Getting ready for big river flows

New water passage below Eleven Mile Dam will protect the river, increase climate resiliency.

November 16, 2020 | By: Todd Hartman

Drought often dominates the Colorado water conversation.

And understandably so, with more dry years than not occurring across the state during the last two decades.

But when the big water years come — and they still will, say the experts — Denver Water wants to be ready.

That explains a challenging little construction project at the tail end of the trout fishing paradise that is Eleven Mile Canyon near Lake George in Park County, about two hours southwest of Denver.

There, near the tailwaters of the 135-foot Eleven Mile Dam, about a 10-mile drive off Highway 24, the utility is spending the fall replacing an outdated and undersized flume needed to measure the amount of water coming out of the dam on its way down the South Platte River.

Eleven Mile Canyon Dam’s original flume was often inundated in high-water years and was unable to provide accurate water flow measurements. Photo credit: Denver Water.

 

Measuring the water flow is required by the Colorado Division of Water Resources and an important part of keeping track of who is using how much water and when.

In most years, the original, 15-foot-wide flume is wide enough to handle the water being released from Eleven Mile Dam. But in big, wet years, when the water can run high, Denver Water crews must scramble to send the excess flows into a side channel so those flows, too, can be measured and tracked.

It’s a fire drill that requires moving heavy equipment into the site to lift out boards and open the auxiliary channel — an operation conducted while water might be pouring over the banks, unmeasured and doing environmental damage.

It’s not an abstract problem. As recently as 2015, big rains overwhelmed the existing flume and forced personnel to open the secondary channel.

And overflows like the one in 2015 don’t only impact measurements.

Workers construct the new flume on the downstream side of the dam in October 2020. Photo credit: Denver Water.

 

“You can get a lot of erosion and riverbank damage upstream and downstream of the flume,” said Sean Hansz, a senior engineer at Denver Water. “That’s bad for us because it means more maintenance. And it affects the experience of people recreating and fishing on the river.”

It doesn’t even have to be a wet year to get big flows, Hansz noted.

“It can just be the runoff. You could have a poor snow year, but if the temps go way up and everything comes screaming down the watershed, you can get a high flow roaring all the way from Antero Reservoir (the highest in Denver Water’s system on the South Platte) that goes screaming through Spinney (an Aurora Water reservoir) and then hits Eleven Mile.”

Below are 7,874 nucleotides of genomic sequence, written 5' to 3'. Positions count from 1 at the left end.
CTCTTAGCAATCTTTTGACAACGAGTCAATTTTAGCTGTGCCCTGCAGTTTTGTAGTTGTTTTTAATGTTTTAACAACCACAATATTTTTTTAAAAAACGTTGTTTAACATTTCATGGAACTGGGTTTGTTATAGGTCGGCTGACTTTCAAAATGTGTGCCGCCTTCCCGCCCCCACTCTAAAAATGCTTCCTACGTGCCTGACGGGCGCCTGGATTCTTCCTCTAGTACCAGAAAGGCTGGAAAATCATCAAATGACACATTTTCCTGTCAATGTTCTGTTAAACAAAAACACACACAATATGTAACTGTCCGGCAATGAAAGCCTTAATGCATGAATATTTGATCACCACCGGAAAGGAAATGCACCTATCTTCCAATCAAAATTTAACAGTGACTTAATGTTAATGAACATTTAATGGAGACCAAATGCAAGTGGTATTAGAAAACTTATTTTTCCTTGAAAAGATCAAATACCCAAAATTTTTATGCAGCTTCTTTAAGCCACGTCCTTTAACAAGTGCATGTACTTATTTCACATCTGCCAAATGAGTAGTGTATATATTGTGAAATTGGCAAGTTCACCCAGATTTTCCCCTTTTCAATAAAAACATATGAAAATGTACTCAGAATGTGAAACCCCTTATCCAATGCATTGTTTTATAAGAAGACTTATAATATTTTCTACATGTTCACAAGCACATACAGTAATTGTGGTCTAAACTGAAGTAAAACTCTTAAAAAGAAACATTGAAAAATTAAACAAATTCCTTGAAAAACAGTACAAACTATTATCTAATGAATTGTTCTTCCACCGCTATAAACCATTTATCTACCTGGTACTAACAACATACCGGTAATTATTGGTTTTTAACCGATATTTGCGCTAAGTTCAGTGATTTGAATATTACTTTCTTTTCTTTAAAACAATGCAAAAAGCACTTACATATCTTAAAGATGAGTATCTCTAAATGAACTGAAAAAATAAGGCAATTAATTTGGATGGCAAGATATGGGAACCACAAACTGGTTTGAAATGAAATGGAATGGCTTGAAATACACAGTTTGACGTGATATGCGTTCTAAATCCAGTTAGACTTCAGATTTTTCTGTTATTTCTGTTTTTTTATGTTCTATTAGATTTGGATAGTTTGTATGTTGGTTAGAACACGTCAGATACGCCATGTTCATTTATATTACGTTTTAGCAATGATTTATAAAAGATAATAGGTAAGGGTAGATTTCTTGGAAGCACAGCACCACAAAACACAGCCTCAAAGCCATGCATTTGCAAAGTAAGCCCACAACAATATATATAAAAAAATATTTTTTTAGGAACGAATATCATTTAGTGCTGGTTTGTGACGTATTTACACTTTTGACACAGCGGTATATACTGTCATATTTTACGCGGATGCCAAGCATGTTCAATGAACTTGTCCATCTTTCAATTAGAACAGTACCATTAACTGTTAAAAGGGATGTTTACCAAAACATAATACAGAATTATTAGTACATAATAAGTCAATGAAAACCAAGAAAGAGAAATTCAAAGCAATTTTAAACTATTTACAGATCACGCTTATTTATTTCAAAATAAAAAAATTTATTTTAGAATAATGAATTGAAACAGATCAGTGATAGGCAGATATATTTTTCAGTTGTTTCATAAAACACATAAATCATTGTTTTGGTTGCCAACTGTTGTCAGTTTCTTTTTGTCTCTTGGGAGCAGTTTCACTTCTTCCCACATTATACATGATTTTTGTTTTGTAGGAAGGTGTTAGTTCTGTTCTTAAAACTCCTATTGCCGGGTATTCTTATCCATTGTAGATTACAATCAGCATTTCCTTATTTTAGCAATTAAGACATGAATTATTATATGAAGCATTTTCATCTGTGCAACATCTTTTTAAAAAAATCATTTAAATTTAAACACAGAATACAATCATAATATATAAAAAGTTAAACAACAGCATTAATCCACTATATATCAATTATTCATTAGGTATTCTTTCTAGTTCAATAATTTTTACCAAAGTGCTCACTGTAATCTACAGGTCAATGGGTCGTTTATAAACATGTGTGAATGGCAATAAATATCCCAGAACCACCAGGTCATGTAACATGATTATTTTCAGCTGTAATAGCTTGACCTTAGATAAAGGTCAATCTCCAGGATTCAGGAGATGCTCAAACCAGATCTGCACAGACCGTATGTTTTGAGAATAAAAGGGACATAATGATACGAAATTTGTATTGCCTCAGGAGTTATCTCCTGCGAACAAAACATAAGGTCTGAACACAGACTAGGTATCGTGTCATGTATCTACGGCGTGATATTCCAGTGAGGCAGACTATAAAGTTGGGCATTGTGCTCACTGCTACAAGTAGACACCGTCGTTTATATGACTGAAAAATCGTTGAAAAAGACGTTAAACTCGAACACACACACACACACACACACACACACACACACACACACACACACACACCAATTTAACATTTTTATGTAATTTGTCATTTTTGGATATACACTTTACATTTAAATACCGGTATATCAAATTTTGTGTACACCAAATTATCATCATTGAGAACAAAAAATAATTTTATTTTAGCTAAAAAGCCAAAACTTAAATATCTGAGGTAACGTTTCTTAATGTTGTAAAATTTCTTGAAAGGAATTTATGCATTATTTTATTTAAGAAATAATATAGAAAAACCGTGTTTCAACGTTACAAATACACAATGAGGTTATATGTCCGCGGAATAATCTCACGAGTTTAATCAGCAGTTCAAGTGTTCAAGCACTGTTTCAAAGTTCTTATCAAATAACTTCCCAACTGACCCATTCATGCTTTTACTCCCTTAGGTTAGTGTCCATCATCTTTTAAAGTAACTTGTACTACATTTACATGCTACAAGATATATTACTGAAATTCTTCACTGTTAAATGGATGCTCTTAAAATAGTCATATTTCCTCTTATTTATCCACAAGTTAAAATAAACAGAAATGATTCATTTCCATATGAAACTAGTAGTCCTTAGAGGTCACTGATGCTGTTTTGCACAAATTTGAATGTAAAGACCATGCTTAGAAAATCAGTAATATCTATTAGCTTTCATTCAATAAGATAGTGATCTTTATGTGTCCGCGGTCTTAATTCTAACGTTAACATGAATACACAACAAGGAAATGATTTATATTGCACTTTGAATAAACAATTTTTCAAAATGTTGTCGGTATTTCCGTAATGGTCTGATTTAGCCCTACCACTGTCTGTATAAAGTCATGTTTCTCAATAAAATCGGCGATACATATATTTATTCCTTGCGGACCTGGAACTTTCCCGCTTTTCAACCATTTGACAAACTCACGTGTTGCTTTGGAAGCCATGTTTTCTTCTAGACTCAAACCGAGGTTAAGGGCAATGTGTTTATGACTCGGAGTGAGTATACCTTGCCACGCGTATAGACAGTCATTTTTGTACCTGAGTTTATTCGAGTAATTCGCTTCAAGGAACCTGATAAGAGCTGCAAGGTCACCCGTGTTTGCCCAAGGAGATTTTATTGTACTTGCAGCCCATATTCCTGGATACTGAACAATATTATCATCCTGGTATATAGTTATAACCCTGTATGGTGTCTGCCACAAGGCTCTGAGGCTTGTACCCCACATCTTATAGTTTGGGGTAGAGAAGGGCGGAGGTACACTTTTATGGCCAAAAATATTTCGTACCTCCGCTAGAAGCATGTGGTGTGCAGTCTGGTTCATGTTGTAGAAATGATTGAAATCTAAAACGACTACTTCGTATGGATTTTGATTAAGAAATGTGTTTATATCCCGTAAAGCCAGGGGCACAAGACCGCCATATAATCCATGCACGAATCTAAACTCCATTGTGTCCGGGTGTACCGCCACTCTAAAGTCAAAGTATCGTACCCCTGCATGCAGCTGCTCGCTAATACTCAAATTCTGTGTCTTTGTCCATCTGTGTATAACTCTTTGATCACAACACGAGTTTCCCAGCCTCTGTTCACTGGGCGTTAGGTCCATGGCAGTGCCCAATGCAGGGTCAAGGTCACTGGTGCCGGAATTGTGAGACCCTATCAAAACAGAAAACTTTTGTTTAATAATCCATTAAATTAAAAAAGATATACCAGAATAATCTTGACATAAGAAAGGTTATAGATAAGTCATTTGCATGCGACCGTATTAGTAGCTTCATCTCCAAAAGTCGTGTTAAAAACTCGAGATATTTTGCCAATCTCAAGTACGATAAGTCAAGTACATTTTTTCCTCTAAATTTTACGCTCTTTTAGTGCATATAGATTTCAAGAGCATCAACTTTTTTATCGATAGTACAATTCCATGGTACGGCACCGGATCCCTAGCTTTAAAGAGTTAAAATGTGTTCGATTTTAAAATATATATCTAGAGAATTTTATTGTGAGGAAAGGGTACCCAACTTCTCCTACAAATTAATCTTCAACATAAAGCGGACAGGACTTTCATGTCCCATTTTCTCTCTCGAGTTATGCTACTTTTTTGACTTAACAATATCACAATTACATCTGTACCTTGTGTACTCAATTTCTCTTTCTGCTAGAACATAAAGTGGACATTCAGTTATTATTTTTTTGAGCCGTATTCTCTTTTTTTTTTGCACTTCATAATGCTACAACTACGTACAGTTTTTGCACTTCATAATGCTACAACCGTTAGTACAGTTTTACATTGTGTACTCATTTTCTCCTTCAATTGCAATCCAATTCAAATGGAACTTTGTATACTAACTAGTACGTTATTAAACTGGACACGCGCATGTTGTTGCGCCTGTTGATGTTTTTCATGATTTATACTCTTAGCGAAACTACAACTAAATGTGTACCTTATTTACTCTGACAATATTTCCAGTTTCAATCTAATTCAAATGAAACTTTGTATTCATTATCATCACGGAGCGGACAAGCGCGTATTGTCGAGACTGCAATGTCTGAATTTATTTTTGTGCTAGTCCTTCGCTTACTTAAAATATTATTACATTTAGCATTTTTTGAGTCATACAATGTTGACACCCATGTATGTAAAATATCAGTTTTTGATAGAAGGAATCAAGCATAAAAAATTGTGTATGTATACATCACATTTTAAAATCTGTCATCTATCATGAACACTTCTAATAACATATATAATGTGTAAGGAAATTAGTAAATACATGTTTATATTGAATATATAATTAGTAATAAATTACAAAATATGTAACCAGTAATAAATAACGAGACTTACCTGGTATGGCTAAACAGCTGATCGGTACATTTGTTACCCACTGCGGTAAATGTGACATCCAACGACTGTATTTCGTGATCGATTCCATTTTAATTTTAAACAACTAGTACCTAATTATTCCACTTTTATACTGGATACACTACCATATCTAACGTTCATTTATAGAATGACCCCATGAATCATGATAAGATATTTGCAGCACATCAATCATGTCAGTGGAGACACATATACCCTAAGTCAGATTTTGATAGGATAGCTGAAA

This fall’s job below Eleven Mile Dam will create an entirely new flume, converting the 15-foot-wide existing flume and its 10-foot-wide overflow channel into a single, 25-foot-wide passageway.

A construction worker pours concrete to form the foundation of the new flume. Photo credit: Denver Water.

 

The work will also eliminate another problem: The overflow channel had a higher elevation than the natural flow path, which added to the challenges in high water.

“The original work was not a good overall layout; it created more damage to the river,” Hansz said.

The project created several challenges.

Denver Water worked with Colorado Parks and Wildlife to ensure fish habitat would be sustained during the low river flows required to rebuild the flume. It had to get a permit for the work through the Army Corps of Engineers, and it had to develop a plan with Aurora Water to hold extra water downstream, in Cheesman Reservoir, to account for reduced access to water from Spinney Reservoir during the project.

Workers built a temporary dam out of sandbags to divert water around the construction site. Photo credit: Denver Water.

 

The arrangements for the project were part of a dizzying array of orchestrations Denver Water needed to do this summer, including shutting off Roberts Tunnel for repairs, which left water planners doing a delicate supply dance to ensure sufficient water for customers in Denver.

Trickiest of all was a four-month negotiation with the U.S. Forest Service, which manages recreation in the canyon.

The agencies had to work together to ensure a small bridge just downstream from Eleven Mile’s flume could handle the concrete trucks and other heavy equipment that needed to navigate the narrow canyon to supply the project. Compromises included bringing concrete trucks up the canyon carrying only 75% of their capacity.

The bridge issue “could have killed the project,” Hansz said, but for this important work, both sides did hammer out a solution.

The new flume after completion in November 2020. Photo credit: Denver Water.

 

When completed by mid-November, the rebuilt flume will be able to handle water flowing at up to 1,400 cubic feet per second, the ceiling for the highest flows ever recorded in that stretch of the river.

By comparison, Denver Water is required, through the South Platte Protection Plan, to release a minimum flow of 32 cubic feet per second below Eleven Mile Dam. Typically, the dam releases significantly more water than that.

“This was worn-out infrastructure and it was important to replace it,” Hansz said. “Denver Water focuses a lot of resiliency, and the need to be ready for the more extreme events — dry or wet — that we foresee with climate shifts. This project is a great example, where we are trying to position ourselves and be better prepared. Big water has hit that stretch in the past, and it will come again.”